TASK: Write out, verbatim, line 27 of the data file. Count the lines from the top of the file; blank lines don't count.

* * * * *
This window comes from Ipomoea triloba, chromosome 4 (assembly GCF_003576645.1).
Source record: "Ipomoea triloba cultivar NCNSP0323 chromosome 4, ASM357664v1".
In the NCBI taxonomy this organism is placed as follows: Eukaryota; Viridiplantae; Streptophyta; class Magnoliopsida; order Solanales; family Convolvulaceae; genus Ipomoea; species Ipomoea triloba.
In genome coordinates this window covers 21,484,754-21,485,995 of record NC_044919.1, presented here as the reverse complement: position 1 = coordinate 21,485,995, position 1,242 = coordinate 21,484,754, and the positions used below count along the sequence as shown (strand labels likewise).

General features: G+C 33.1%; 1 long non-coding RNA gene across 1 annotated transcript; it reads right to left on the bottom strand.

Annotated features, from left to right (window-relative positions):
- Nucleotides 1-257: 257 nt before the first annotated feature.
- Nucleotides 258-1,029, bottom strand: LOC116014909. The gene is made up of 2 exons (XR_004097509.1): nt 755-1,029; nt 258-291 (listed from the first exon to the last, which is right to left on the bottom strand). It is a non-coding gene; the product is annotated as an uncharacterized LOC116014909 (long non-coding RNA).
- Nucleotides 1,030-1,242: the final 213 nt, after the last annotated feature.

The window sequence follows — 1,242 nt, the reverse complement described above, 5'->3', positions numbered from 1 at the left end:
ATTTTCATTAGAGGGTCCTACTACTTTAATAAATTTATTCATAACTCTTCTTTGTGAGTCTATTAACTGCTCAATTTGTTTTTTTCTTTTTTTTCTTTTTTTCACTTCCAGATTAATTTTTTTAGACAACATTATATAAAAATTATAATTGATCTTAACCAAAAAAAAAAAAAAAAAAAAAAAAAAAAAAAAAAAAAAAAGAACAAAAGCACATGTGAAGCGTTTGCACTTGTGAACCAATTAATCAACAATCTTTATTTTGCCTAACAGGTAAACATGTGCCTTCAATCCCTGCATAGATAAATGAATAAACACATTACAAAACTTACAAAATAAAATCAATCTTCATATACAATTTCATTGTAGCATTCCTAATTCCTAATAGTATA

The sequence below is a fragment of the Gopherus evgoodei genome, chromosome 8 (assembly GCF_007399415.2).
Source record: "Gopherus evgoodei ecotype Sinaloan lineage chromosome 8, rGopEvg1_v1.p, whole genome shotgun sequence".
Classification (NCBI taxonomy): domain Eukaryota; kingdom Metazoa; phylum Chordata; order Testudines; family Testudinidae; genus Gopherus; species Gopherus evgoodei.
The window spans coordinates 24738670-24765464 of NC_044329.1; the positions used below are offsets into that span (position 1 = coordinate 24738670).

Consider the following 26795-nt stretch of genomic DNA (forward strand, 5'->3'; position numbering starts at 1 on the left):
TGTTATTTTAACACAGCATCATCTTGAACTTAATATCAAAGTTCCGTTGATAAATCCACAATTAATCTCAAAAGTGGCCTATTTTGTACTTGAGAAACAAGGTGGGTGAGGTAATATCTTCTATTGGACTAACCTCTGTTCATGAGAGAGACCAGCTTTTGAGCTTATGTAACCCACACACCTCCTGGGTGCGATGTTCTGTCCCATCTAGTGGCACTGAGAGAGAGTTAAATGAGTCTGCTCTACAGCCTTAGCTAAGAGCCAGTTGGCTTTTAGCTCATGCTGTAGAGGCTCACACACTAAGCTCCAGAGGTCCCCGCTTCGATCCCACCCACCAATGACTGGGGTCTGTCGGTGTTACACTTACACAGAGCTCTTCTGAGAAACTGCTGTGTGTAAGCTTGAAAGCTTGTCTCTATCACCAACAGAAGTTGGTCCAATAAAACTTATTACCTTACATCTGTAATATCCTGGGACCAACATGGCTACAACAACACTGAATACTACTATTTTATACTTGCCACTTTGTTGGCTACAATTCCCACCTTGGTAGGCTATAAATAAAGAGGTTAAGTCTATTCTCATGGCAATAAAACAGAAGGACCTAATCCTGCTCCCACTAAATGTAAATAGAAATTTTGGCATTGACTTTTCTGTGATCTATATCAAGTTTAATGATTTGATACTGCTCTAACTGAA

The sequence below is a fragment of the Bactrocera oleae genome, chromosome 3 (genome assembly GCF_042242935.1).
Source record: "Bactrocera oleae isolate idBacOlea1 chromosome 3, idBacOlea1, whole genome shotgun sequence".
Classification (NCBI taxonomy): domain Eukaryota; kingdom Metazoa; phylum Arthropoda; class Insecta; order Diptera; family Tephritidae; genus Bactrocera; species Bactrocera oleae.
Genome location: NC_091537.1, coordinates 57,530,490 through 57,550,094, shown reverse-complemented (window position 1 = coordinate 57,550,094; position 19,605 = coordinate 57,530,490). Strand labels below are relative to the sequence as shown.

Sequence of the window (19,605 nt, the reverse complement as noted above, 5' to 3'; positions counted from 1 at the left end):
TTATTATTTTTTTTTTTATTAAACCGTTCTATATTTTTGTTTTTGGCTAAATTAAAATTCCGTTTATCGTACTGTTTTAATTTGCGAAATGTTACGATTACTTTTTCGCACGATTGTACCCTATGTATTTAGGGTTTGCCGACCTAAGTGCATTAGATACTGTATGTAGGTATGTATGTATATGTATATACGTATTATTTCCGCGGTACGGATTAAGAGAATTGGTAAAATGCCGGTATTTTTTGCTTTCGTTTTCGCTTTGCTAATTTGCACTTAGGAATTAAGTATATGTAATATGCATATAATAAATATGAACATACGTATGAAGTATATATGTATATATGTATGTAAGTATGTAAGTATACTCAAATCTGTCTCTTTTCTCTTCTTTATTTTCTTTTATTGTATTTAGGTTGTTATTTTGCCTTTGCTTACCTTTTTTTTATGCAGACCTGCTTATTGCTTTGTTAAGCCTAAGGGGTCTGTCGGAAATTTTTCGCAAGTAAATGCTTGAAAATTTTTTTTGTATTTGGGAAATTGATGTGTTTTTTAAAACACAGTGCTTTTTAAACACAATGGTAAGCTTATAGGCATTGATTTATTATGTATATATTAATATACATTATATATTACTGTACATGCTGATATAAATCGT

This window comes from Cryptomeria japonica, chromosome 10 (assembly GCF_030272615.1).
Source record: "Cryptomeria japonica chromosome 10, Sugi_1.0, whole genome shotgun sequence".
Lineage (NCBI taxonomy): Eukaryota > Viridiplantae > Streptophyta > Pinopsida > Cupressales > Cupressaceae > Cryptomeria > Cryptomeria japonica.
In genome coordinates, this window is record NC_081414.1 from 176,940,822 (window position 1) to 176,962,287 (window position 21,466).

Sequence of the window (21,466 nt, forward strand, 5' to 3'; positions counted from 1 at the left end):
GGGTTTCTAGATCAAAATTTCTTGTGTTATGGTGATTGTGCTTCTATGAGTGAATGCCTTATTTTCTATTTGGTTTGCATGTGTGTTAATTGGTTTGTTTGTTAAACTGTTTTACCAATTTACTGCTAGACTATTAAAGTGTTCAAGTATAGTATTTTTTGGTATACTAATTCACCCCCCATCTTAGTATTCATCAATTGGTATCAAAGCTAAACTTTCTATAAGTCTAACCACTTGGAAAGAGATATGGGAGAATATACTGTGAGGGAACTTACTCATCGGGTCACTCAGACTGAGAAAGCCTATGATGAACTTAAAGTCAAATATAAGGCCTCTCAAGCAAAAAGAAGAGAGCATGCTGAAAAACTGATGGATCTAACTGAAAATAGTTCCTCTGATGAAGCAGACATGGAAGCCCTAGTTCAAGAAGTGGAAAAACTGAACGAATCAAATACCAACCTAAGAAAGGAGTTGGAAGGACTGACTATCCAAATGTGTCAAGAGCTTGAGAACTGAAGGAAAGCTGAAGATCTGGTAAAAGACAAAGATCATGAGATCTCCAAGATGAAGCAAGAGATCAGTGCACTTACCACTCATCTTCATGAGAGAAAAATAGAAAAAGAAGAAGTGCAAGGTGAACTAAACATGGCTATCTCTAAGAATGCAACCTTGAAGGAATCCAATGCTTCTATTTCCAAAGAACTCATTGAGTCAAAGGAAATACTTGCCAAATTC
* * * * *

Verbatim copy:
In genome coordinates, this window is record NC_081414.1 from 176,940,822 (window position 1) to 176,962,287 (window position 21,466).